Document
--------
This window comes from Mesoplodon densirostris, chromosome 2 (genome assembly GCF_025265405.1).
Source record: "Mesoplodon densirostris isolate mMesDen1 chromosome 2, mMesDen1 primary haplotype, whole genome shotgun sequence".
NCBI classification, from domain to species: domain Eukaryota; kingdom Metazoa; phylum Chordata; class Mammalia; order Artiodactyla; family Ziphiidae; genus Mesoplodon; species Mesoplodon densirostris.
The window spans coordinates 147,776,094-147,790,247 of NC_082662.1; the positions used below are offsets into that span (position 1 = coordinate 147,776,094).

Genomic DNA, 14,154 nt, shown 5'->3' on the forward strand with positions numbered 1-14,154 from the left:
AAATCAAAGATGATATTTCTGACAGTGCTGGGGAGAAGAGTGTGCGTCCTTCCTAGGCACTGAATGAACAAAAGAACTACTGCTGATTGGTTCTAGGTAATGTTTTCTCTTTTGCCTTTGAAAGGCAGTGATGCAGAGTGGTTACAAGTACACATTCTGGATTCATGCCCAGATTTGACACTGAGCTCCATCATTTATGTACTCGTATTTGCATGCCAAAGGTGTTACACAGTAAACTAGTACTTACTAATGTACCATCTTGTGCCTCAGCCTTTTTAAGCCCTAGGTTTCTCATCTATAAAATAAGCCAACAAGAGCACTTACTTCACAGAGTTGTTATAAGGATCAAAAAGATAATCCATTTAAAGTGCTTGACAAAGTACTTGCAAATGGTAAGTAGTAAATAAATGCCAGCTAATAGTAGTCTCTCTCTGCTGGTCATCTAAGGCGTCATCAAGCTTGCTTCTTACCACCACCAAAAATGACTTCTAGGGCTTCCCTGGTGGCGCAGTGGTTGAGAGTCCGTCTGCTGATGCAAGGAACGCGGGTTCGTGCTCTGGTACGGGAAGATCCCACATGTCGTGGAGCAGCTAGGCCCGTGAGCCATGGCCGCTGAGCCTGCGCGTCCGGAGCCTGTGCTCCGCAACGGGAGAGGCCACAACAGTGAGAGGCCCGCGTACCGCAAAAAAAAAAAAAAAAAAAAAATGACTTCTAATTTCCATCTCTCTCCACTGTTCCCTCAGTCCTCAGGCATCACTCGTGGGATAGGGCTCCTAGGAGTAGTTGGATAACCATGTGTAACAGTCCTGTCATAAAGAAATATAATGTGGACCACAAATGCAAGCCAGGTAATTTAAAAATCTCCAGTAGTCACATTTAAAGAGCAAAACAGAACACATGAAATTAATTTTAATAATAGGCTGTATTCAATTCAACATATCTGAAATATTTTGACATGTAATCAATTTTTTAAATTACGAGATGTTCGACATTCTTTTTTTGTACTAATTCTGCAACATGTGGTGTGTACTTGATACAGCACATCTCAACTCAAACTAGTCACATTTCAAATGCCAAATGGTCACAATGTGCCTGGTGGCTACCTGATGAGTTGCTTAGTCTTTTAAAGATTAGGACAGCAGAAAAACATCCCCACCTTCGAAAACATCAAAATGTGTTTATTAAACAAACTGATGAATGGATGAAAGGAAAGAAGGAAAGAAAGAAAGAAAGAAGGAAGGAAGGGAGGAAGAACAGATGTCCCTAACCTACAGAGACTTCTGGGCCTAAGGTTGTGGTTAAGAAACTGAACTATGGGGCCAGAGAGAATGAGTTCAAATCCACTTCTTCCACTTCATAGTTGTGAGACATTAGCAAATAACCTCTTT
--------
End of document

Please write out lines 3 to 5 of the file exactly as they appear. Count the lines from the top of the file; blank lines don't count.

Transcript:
NCBI classification, from domain to species: domain Eukaryota; kingdom Metazoa; phylum Chordata; class Mammalia; order Artiodactyla; family Ziphiidae; genus Mesoplodon; species Mesoplodon densirostris.
The window spans coordinates 147,776,094-147,790,247 of NC_082662.1; the positions used below are offsets into that span (position 1 = coordinate 147,776,094).

Genomic DNA, 14,154 nt, shown 5'->3' on the forward strand with positions numbered 1-14,154 from the left: